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Cascadia Seaweed’s new technology strengthens food security, safety

Victoria, British Columbia — Agriculture and Agri-Food Canada - British Columbia (B.C.) businesses are strengthening food security and food safety by adopting new traceability technology with funding from the governments of Canada and B.C.
Traceability systems help build consumer confidence, making it possible to track the movement of food through production, processing and distribution. This information can be used to protect public health by limiting the spread of foodborne illness, strengthen brand reputation and help businesses run more efficiently.
Cascadia Seaweed was founded in 2019 by Bill Collins, Mike Williamson and Tony Ethier. Each founder has a connection to the ocean —from developing sonar systems for institutions around the world, to commanding a Canadian navy base, to degrees in ocean science.
Cascadia Seaweed has established four farms off of Vancouver Island (two in Barkley Sound and two in the Discovery Islands) where it grows different types of seaweed, including sugar kelp (Saccharina latissima) and winged kelp (Alaria marginata), while growing a red algae or, dulse (Palmaria mollis), in 10 litre tanks on land. Cascadia plans to offer more varieties as the business continues to grow and evolve.
With more than 600 species available in B.C., seaweed is a versatile crop that can be used by restaurants and food processors, and in products such as livestock feed, pet food, cosmetics and pharmaceuticals. Researchers are also using seaweed to develop plastic alternatives.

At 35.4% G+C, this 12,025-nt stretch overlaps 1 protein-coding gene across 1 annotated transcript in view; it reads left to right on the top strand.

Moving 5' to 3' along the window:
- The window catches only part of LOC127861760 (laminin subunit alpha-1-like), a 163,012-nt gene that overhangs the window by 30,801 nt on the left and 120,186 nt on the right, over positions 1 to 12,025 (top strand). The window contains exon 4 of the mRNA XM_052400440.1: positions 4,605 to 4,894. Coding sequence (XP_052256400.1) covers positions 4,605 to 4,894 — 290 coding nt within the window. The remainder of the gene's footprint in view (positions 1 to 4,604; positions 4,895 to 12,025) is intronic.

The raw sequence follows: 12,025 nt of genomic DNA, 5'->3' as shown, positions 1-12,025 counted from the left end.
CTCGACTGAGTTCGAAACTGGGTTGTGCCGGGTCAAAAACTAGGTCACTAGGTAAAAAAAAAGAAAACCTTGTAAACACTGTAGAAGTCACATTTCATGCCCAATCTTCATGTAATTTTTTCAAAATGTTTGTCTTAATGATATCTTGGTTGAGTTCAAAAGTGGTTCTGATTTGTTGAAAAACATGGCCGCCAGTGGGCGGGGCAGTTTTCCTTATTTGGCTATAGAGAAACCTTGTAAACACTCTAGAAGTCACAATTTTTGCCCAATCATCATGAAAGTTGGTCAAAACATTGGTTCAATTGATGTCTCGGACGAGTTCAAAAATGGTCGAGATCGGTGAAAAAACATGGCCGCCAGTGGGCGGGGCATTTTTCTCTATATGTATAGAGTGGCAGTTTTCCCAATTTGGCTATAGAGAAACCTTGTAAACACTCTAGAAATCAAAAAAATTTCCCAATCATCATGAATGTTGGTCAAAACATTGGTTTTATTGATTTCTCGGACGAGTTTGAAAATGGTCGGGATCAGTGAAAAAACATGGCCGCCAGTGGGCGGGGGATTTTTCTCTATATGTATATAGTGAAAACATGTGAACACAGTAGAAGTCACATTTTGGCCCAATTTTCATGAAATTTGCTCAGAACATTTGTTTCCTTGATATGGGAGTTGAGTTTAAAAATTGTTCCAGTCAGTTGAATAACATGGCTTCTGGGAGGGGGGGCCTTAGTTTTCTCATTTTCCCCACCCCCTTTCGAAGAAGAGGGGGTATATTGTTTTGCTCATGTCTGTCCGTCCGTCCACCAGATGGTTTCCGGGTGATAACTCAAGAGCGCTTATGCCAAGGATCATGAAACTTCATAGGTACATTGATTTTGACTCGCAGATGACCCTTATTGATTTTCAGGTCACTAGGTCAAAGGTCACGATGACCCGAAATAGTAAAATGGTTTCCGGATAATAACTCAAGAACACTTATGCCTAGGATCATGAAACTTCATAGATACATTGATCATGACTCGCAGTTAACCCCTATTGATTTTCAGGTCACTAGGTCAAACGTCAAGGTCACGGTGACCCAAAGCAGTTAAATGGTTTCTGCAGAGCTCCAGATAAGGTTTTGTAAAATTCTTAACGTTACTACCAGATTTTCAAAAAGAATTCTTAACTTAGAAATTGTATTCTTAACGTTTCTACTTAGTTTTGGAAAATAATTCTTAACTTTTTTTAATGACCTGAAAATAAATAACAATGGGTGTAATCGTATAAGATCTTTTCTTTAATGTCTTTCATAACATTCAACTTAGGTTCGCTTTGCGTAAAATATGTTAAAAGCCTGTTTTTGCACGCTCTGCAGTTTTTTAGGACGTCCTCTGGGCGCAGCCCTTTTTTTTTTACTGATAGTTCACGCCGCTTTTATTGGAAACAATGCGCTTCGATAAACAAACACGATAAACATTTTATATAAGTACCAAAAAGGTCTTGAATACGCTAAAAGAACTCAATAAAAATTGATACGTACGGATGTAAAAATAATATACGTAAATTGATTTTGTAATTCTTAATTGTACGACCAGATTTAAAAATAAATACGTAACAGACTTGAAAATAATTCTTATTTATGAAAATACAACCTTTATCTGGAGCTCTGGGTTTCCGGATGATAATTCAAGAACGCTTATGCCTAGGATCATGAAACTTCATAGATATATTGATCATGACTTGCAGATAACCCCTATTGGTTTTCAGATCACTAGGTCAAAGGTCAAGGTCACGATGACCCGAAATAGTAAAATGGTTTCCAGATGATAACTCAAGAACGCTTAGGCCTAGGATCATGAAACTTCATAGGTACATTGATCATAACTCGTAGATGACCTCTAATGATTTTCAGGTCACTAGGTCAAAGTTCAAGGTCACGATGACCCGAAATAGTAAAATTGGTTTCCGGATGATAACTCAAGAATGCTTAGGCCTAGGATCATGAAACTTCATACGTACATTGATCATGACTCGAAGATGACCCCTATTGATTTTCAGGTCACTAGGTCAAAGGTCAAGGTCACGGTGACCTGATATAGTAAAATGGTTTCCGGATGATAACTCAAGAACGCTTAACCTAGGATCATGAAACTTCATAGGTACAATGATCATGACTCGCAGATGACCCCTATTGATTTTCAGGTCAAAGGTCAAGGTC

B.C. seafood is known for its great taste and sustainability. With more than 100 commercial fish, shellfish and marine plants, companies like Cascadia Seaweed are contributing to B.C.’s reputation by adopting traceability technology.
Through traceability, Cascadia Seaweed is sharing its connection to the ocean with consumers. Cascadia received $12,500 through the Traceability Adoption Program to develop a traceability system for its business. The funding allowed the company to purchase the necessary software and equipment, as well as provide training to employees on how to operate the different components of the system. The traceability system will help Cascadia document where each variety of seaweed was grown, harvested and processed as the food makes its way to consumers.
Traceability programs are supported by the Canadian Agricultural Partnership, a federal-provincial-territorial initiative to strengthen and grow the agriculture, agrifood and agri-based product sector.
Source : canada

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